Wednesday, May 4, 2011

Take time to break-in new hiking boots -

You finally got them - that new pair of hiking boots designed for rugged terrain.
But an important task remains before you head out on a maiden day hike or extended backcountry trip - breaking in those new boots.
Generally, breaking in new hiking boots takes a bit of time. In fact, heavier all-leather models may need weeks of breaking in before they become comfortable enough to use. If you rush the break-in process, your feet may suffer the consequences, namely in blisters and muscle ache.
Here are a few tips for making the process easier:
-Wear the new boots for short periods inside the house. Put on socks that will likely be worn on a hike. Lace the boots up tight, and have tongues lined up and the gusset material folded flat. The creases and form created during the break-in period will likely become part of the boot for its life.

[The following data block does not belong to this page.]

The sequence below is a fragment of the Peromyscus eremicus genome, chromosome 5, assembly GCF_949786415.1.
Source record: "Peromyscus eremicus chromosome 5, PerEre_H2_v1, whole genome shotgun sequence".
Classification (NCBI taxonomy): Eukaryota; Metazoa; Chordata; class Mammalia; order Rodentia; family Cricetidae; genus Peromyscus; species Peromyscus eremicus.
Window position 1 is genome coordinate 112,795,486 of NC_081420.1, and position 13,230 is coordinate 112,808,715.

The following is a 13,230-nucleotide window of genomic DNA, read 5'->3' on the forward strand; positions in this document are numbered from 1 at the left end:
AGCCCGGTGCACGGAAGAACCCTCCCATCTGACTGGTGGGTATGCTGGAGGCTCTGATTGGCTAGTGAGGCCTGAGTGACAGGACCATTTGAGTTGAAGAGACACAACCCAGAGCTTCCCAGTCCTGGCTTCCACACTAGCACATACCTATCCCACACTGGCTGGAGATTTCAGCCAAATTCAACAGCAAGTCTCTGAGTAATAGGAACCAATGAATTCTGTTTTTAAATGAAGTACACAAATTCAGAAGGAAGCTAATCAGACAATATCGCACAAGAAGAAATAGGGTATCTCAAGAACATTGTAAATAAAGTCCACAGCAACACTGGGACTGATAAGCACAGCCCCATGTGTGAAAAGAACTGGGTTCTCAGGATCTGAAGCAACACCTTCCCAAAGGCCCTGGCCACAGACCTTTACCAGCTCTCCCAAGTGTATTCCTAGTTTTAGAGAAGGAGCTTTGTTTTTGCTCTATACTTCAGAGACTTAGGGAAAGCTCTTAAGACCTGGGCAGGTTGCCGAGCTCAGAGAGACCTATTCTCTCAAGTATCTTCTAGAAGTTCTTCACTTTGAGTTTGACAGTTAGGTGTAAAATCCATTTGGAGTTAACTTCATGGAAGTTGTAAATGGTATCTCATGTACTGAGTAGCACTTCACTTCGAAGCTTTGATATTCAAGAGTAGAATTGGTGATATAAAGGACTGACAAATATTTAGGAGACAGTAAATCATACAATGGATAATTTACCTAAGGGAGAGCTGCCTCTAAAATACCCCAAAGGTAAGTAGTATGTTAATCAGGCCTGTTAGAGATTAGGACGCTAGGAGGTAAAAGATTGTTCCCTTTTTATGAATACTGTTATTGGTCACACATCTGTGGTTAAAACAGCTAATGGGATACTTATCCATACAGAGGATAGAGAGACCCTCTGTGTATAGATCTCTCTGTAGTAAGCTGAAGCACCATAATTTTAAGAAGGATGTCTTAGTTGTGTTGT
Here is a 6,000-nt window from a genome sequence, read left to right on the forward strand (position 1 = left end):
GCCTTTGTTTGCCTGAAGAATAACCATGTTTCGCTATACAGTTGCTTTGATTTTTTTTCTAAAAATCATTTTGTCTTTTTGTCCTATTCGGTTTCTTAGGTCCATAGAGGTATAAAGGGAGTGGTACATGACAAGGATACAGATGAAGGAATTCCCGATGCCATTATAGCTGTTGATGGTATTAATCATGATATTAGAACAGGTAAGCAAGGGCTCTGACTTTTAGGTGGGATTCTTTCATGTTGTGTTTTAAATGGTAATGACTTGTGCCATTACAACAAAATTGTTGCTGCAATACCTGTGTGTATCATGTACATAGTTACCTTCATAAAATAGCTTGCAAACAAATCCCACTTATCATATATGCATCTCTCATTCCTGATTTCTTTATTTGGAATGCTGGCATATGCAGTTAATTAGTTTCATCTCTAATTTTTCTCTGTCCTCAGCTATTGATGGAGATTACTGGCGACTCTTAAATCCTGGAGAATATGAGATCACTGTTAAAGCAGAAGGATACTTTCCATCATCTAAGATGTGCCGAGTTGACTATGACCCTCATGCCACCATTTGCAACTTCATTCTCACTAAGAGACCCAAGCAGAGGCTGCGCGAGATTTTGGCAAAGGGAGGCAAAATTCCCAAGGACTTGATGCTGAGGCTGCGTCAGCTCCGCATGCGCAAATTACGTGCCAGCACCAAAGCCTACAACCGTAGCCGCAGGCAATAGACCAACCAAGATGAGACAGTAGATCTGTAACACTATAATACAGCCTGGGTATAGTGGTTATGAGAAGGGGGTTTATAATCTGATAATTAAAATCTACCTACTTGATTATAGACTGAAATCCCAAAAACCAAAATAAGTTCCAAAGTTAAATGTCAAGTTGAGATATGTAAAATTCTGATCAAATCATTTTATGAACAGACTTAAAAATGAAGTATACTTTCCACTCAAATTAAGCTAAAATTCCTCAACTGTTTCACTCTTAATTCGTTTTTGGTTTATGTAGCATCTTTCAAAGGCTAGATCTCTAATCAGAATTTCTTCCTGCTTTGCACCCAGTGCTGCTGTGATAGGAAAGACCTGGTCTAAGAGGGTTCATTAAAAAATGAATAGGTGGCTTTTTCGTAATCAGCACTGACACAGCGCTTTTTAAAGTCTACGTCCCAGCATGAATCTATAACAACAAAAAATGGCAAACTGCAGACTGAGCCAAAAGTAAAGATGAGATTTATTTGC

-New boots will feel a little stiff at first. But if you notice significant pinching, rubbing or pain, take the boots off. You may also consider returning the boots to their place of purchase and checking out another style.
-Once boots feel comfortable after several short indoor sessions, begin wearing them during routine outings, such as going to the market or working in the yard. Gradually increase the boots wearing time and the distances you cover. Boots should feel good at each stage before increasing the wearing use and distance.
-If the boots feel fine throughout the break-in process, but a single pinch remains, you may be able to correct the problem area at a shoe-repair shop. Most have stretching devices that can help alleviate localized boot-fitting problems.
Source: REI
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